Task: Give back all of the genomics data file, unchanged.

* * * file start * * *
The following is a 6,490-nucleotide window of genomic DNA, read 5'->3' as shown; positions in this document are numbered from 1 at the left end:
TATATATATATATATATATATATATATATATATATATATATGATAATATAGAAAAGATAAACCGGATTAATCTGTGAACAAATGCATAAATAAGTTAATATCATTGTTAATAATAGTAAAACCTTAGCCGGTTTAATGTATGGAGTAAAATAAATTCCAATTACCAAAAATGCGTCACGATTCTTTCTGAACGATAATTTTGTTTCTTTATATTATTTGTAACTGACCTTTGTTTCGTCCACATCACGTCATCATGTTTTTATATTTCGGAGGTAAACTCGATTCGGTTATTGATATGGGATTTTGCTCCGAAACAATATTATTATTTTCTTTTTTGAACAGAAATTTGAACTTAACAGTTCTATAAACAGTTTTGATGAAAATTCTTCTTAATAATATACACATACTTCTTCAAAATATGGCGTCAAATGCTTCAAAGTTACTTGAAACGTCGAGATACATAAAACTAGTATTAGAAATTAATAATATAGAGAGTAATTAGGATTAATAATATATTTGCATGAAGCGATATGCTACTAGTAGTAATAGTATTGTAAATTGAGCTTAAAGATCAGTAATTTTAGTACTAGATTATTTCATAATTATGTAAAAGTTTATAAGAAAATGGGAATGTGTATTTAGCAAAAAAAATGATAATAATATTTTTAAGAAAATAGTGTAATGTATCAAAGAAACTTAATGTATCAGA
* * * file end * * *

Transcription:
The following is a 6,490-nucleotide window of genomic DNA, read 5'->3' as shown; positions in this document are numbered from 1 at the left end:
TATATATATATATATATATATATATATATATATATATATATGATAATATAGAAAAGATAAACCGGATTAATCTGTGAACAAATGCATAAATAAGTTAATATCATTGTTAATAATAGTAAAACCTTAGCCGGTTTAATGTATGGAGTAAAATAAATTCCAATTACCAAAAATGCGTCACGATTCTTTCTGAACGATAATTTTGTTTCTTTATATTATTTGTAACTGACCTTTGTTTCGTCCACATCACGTCATCATGTTTTTATATTTCGGAGGTAAACTCGATTCGGTTATTGATATGGGATTTTGCTCCGAAACAATATTATTATTTTCTTTTTTGAACAGAAATTTGAACTTAACAGTTCTATAAACAGTTTTGATGAAAATTCTTCTTAATAATATACACATACTTCTTCAAAATATGGCGTCAAATGCTTCAAAGTTACTTGAAACGTCGAGATACATAAAACTAGTATTAGAAATTAATAATATAGAGAGTAATTAGGATTAATAATATATTTGCATGAAGCGATATGCTACTAGTAGTAATAGTATTGTAAATTGAGCTTAAAGATCAGTAATTTTAGTACTAGATTATTTCATAATTATGTAAAAGTTTATAAGAAAATGGGAATGTGTATTTAGCAAAAAAAATGATAATAATATTTTTAAGAAAATAGTGTAATGTATCAAAGAAACTTAATGTATCAGA